Iconic Istanbul neighborhoods are struggling
Beyoğlu on the European side of Istanbul and Bağdat Street on the Anatolian side are sad. Morale is down for the owners of shops and those working in these shops. There is no business. They are even longing for the economic crisis of the early summer. No need to say that shopping for the bayram period was quite weak.
On iconic İstiklal Street, one can distinguish the high number of Arabs. Too many of them are strolling and few sit down; in other words, few are eating and drinking. No one is spending money.
Some are saying Beyoğlu has lost its true character.
Shopkeepers are leaving İstiklal Street in dire straits, unable to pay the rent. The owners are concerned obviously… Bağdat Street is also emptying. Famous foreign brands are running away. It seems a foreign supermarket chain has been unable to pay its employees for the past three months.
The restaurants facing the pier in Karaköy have been closing. A “for rent” sign has hung in the façade of a hotel for more than a year. Starbucks left Karaköy. In the past famous brands used to pay high rents just to be visible in important centers. This means their income can no longer afford the rents. If I were to tell you that banks have been moving to small streets from main arteries and main streets, then you might start to think that the crisis is more serious than it looks.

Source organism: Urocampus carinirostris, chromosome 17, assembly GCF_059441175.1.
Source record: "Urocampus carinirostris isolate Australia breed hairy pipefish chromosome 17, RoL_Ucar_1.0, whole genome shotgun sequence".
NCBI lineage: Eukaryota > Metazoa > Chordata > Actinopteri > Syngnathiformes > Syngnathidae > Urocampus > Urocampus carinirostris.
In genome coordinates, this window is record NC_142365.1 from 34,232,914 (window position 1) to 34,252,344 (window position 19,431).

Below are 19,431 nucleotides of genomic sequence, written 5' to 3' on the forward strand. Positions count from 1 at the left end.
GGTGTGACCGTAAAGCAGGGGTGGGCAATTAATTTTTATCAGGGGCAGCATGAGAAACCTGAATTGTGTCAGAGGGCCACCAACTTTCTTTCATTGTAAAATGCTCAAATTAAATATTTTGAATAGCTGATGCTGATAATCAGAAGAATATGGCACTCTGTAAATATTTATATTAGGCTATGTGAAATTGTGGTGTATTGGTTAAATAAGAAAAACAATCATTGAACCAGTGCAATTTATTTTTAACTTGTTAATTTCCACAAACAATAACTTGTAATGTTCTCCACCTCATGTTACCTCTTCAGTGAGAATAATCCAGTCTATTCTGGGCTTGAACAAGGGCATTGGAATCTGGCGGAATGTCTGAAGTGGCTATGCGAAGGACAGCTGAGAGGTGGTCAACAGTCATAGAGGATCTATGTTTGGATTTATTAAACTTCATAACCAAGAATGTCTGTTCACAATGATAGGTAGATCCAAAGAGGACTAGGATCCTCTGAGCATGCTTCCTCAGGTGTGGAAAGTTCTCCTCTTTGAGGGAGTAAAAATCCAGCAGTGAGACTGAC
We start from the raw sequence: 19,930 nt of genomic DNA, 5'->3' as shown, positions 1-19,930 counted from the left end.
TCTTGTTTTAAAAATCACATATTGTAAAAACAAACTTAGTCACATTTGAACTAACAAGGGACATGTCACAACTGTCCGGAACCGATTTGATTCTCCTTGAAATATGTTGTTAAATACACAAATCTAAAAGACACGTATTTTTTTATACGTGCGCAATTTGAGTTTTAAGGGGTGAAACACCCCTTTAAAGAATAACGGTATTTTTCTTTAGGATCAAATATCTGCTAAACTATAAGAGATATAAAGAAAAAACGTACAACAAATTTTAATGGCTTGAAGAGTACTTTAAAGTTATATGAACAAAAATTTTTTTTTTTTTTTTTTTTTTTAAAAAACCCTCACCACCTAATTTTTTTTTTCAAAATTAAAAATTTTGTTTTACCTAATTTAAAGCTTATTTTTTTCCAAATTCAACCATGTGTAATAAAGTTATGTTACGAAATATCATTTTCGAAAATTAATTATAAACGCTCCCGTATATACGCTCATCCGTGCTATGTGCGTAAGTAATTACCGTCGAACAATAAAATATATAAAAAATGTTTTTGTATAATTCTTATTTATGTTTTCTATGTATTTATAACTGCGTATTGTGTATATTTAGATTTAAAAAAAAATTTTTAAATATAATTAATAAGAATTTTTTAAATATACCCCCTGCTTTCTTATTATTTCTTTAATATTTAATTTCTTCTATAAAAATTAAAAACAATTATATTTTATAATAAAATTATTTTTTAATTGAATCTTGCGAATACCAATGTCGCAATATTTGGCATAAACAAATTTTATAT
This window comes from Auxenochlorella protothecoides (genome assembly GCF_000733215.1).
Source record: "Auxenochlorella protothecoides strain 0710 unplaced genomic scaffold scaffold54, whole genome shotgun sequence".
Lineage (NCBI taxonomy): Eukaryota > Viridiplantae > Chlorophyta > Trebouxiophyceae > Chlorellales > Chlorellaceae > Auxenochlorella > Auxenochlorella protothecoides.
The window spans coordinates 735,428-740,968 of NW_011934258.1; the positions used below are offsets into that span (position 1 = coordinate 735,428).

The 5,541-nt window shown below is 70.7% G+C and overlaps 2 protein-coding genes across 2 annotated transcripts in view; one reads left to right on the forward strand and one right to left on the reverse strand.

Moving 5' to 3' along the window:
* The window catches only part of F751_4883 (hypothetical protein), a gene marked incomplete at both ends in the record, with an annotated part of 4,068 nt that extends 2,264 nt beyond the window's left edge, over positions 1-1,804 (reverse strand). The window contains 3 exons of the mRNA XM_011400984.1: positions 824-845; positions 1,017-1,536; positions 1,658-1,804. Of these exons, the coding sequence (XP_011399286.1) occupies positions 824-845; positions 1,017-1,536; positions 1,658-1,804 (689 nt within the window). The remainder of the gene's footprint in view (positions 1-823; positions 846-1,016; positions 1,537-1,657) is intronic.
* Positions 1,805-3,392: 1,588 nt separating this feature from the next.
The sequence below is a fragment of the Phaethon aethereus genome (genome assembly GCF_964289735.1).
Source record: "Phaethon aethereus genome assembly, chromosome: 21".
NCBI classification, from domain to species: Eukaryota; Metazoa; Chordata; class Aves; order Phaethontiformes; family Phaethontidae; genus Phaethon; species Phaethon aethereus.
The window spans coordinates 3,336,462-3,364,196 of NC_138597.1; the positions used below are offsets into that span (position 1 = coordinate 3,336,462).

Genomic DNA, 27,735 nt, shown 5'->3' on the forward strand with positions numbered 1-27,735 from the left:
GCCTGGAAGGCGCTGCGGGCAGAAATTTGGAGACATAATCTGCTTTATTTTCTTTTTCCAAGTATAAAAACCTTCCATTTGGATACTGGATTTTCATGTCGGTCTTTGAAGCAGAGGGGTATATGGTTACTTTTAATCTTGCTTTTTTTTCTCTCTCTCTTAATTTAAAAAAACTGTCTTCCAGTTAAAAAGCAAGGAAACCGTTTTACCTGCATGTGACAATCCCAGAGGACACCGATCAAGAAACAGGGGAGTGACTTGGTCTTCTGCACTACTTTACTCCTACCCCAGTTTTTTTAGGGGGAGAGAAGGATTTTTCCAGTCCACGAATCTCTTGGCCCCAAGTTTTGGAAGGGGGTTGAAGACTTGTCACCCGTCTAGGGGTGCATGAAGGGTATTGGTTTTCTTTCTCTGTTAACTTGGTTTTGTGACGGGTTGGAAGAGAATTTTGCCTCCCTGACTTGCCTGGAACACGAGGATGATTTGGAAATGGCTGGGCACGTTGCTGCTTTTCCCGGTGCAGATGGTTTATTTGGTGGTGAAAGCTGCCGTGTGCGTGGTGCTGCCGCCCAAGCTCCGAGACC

Shopkeepers are waiting patiently for the summer to pass.
It is the same with big shopping malls like İstinyepark, Akmerkez and Zorlu. Turks are not going where Arabs are going and the Arabs establish their own culture, just like in Taksim and Talimhane. You can see what is being eaten and drunk in these shops, what music is playing. And then you can ask: Where are the Turks going?
Just as I was writing these lines a friend from Denizli, the location of Pamukkale, one of Turkey’s biggest tourist attractions, called me. This is what he said.
“We used to have at least 1500 busses to Pamukkale each day. Now there are around 30 to 40. And obviously there are no foreign tourists. We are the tourists. And the same is true for Bodrum, Antalya, Cappadocia...”
Prison terms under emergency rule
What are the biggest complaints of the inmates in Silivri Prison?
Here is the note sent by a group of families:
1) The inmates do not have permission to get books.
2) The letters sent to them do not reach them.
3) The letters they write are not accepted.
4) They are not even given a pen and paper to write.
The only alibi provided by the prison’s administration is that too many inmates came to the prison during the state of emergency; they ask for too many books and receive too many letters.
Those bans were put in force arguing that monitoring has become too difficult.
Yet pen and paper and books are very important for the inmates, the majority of whom are academics, writers and journalists. The inmates and their families are reacting to this practice, which is a violation of a fundamental right.